by Lou-Lou Mason
I’ve devoured dystopian fiction for many years and recently realised the novels I’ve read might actually be handbooks for how to survive the future. I’ve wondered when theatre is going to really capture this complex genre. Then along came The Process.
Jo is a successful, talented and competent woman who happens to be deaf. It doesn’t appear she’s been held back by her deafness; in fact, her skills are such that she’s CEO of a renowned tech firm. The story is perfect in its modern-day accessibility: The Process is an app created by Jo’s company, that measures our individual social and economic worth and provide a ‘credit’ score based on our contribution to society. All is recorded from huge success to petty demeanour and the lower our score the less value we hold, sometimes to terrifying outcomes. Of course, those with any kind of disability or difference could well be caught in a crossfire. So far, so 2025. Yet, as we learn, Jo has no idea as to the tragic consequences her creation could bring.
Positioned in the real-life context of the current dissolution of human rights legislation that will invariably happen post-Brexit, and the continuing isolationism ploughing through England specifically, this piece of theatre couldn’t come at a better time.
With multi-roling actors providing strong performances all round, terrifying projections,
Oliver Vibrans’ and Simon Toner’s menacing and brilliant sound design, beautifully integrated BSL/dialogue interpretation in some parts and deliberately not in others, the complexity of presentation pulls the audience in. The fully-realised multimedia presentation opens with projected context: ‘Not everyone will understand everything. And that’s the way it’s meant to be’, but understanding is exactly what this production intends to bring. Many beautiful messages are woven throughout the piece that deal not only with disability and access, but also the inherent imperialism that has reared its ugly head in recent years and the wider impact that has socially.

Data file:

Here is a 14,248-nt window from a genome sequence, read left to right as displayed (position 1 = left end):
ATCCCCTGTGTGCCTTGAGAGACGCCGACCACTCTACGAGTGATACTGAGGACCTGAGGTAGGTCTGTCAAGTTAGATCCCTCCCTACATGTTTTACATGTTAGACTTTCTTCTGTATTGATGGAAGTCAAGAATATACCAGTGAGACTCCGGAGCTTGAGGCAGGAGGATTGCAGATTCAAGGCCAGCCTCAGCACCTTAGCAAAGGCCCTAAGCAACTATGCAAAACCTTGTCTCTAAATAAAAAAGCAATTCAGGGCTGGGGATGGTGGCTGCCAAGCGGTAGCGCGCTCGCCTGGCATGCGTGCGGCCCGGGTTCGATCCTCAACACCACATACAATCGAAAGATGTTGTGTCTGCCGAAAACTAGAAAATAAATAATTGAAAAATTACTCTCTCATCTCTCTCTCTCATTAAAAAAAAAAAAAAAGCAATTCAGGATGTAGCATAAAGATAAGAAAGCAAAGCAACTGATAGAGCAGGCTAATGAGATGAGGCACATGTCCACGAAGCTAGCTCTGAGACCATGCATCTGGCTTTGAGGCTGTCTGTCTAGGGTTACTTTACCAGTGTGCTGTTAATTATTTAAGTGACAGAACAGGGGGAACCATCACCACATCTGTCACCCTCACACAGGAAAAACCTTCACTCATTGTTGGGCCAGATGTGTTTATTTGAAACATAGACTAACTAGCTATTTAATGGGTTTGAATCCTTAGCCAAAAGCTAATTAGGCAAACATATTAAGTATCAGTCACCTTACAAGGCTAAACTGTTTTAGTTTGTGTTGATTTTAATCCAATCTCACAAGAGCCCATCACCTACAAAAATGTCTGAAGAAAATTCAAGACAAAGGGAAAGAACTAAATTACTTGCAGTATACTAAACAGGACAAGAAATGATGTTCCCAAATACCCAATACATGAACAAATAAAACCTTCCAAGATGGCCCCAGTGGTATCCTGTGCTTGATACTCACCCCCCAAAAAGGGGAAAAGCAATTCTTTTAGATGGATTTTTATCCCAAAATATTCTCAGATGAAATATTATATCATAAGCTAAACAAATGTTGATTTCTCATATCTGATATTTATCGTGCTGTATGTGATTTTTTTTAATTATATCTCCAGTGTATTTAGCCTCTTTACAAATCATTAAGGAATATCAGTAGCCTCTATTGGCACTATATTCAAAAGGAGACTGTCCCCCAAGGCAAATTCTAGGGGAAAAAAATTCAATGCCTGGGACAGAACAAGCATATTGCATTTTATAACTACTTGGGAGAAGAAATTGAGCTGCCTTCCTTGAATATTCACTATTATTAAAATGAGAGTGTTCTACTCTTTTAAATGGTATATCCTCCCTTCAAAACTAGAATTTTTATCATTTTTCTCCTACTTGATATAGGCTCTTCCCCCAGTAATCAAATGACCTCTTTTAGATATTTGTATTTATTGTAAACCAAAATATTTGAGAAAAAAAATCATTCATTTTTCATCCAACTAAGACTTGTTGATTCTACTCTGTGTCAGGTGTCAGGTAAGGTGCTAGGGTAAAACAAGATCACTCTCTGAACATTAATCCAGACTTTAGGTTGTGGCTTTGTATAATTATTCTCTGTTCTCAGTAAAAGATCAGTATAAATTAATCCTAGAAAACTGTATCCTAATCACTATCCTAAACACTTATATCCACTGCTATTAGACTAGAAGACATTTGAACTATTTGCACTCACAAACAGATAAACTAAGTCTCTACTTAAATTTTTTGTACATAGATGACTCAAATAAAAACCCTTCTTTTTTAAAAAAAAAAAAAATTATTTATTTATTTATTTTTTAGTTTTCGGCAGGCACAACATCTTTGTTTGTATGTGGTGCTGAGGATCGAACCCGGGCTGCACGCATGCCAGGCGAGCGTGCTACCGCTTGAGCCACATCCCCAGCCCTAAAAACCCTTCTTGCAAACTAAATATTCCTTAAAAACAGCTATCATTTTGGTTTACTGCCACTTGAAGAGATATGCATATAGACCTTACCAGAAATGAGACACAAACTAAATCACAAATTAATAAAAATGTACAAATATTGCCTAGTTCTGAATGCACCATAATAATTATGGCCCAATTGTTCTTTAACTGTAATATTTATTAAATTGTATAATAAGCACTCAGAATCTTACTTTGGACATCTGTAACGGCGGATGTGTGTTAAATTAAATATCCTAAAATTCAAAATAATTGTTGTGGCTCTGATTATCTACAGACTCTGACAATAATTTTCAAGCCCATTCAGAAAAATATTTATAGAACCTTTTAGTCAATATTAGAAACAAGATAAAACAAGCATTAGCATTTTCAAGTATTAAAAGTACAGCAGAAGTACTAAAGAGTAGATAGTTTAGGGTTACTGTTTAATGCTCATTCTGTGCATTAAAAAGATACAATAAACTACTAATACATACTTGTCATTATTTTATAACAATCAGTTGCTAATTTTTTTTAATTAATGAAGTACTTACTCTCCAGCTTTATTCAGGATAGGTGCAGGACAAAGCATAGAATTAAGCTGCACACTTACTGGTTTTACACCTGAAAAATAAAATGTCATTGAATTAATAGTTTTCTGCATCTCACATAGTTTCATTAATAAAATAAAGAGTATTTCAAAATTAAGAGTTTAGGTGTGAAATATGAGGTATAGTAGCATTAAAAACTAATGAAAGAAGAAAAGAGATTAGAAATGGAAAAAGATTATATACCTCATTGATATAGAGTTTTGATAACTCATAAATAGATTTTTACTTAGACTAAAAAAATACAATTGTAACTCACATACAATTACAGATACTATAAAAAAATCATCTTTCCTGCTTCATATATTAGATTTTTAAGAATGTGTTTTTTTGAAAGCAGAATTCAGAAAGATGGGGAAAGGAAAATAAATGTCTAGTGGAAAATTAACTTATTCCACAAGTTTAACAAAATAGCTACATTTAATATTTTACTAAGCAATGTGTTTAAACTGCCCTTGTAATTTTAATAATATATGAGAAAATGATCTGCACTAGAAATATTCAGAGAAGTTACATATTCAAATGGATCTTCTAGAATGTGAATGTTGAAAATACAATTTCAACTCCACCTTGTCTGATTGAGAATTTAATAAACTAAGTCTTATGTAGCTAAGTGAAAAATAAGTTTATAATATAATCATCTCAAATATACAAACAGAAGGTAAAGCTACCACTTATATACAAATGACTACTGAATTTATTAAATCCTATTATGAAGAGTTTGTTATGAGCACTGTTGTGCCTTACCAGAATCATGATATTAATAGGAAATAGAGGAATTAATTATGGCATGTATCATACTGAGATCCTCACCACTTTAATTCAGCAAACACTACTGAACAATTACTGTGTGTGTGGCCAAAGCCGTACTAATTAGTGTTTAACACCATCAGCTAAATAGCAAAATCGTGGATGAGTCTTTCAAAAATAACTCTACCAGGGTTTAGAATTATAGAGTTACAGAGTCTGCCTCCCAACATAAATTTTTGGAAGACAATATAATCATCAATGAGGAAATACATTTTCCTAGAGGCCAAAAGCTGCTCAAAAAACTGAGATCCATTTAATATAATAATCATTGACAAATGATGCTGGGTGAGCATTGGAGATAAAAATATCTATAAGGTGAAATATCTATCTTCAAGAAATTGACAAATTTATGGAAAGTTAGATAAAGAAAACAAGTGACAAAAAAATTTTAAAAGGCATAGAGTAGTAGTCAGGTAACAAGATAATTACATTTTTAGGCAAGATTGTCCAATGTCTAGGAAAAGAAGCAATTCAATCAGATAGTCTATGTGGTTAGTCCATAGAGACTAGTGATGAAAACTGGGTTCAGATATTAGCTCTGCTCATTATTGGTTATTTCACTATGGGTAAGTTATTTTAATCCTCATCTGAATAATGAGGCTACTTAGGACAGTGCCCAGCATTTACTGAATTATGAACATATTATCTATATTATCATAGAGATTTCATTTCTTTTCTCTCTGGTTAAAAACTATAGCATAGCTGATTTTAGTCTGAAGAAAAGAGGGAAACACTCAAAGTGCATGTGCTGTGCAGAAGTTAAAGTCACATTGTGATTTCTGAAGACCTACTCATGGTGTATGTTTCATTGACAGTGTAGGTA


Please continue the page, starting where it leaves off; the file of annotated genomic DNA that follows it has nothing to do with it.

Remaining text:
There are some truly edge-of-chair moments, those that great theatre is made of and that no other medium would achieve. One such scene, without any formal dialogue, presents the paradox between the hearing and the deaf world and allows us to experience the chasm that often exists where compassion and support is lacking, especially when those with privilege refuse to compromise. A warning of our times.
It’s not perfect theatre. Sarah Bedi provides a solid script and direction, but some polishing might help – there are a couple of clunky bits of set, and a few lines of unnecessary dialogue. It may benefit from some deliberately choreographed blocking in the unstructured moments, but none of that really matters. The reach of this piece isn’t just across the hearing spectrum, instead it goes much deeper – straight to the heart, at the possibility that a version of this story could well happen. And soon.
I hope The Process has a life beyond its initial run, but it’s absolutely right that this excellent show is staged at The Bunker, such an important venue which has grown a wonderfully appreciative audience base over the years. The Bunker’s reputation for platforming deep, often understatedly political work will render the London theatre scene far worse off for its closure in March. The Process will be a significant programming feather in Chris Sonnex’s cap.
The Process runs through 1 February.
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